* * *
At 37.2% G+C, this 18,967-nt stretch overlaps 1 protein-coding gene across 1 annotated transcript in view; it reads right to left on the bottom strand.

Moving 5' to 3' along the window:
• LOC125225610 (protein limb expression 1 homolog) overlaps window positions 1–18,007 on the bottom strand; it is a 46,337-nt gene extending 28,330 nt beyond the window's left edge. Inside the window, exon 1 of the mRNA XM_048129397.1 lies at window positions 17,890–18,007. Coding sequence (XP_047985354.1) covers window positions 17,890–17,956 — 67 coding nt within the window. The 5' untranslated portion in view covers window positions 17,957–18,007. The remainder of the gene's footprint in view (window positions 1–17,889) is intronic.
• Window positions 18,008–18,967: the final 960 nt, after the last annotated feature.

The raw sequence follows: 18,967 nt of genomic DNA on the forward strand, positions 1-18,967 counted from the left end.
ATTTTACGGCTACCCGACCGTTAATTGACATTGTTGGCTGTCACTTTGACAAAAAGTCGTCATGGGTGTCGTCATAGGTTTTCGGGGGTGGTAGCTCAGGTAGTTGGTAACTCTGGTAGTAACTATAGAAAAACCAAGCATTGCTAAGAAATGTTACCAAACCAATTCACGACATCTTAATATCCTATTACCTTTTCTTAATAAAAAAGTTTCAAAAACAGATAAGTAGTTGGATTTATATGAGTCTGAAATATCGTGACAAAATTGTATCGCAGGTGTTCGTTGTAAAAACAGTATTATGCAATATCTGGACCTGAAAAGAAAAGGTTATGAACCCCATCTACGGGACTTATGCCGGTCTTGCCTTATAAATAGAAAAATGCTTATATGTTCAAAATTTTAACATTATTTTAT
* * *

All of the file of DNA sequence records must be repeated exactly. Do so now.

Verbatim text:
At 37.2% G+C, this 18,967-nt stretch overlaps 1 protein-coding gene across 1 annotated transcript in view; it reads right to left on the bottom strand.

Moving 5' to 3' along the window:
• LOC125225610 (protein limb expression 1 homolog) overlaps window positions 1–18,007 on the bottom strand; it is a 46,337-nt gene extending 28,330 nt beyond the window's left edge. Inside the window, exon 1 of the mRNA XM_048129397.1 lies at window positions 17,890–18,007. Coding sequence (XP_047985354.1) covers window positions 17,890–17,956 — 67 coding nt within the window. The 5' untranslated portion in view covers window positions 17,957–18,007. The remainder of the gene's footprint in view (window positions 1–17,889) is intronic.
• Window positions 18,008–18,967: the final 960 nt, after the last annotated feature.

The raw sequence follows: 18,967 nt of genomic DNA on the forward strand, positions 1-18,967 counted from the left end.
ATTTTACGGCTACCCGACCGTTAATTGACATTGTTGGCTGTCACTTTGACAAAAAGTCGTCATGGGTGTCGTCATAGGTTTTCGGGGGTGGTAGCTCAGGTAGTTGGTAACTCTGGTAGTAACTATAGAAAAACCAAGCATTGCTAAGAAATGTTACCAAACCAATTCACGACATCTTAATATCCTATTACCTTTTCTTAATAAAAAAGTTTCAAAAACAGATAAGTAGTTGGATTTATATGAGTCTGAAATATCGTGACAAAATTGTATCGCAGGTGTTCGTTGTAAAAACAGTATTATGCAATATCTGGACCTGAAAAGAAAAGGTTATGAACCCCATCTACGGGACTTATGCCGGTCTTGCCTTATAAATAGAAAAATGCTTATATGTTCAAAATTTTAACATTATTTTAT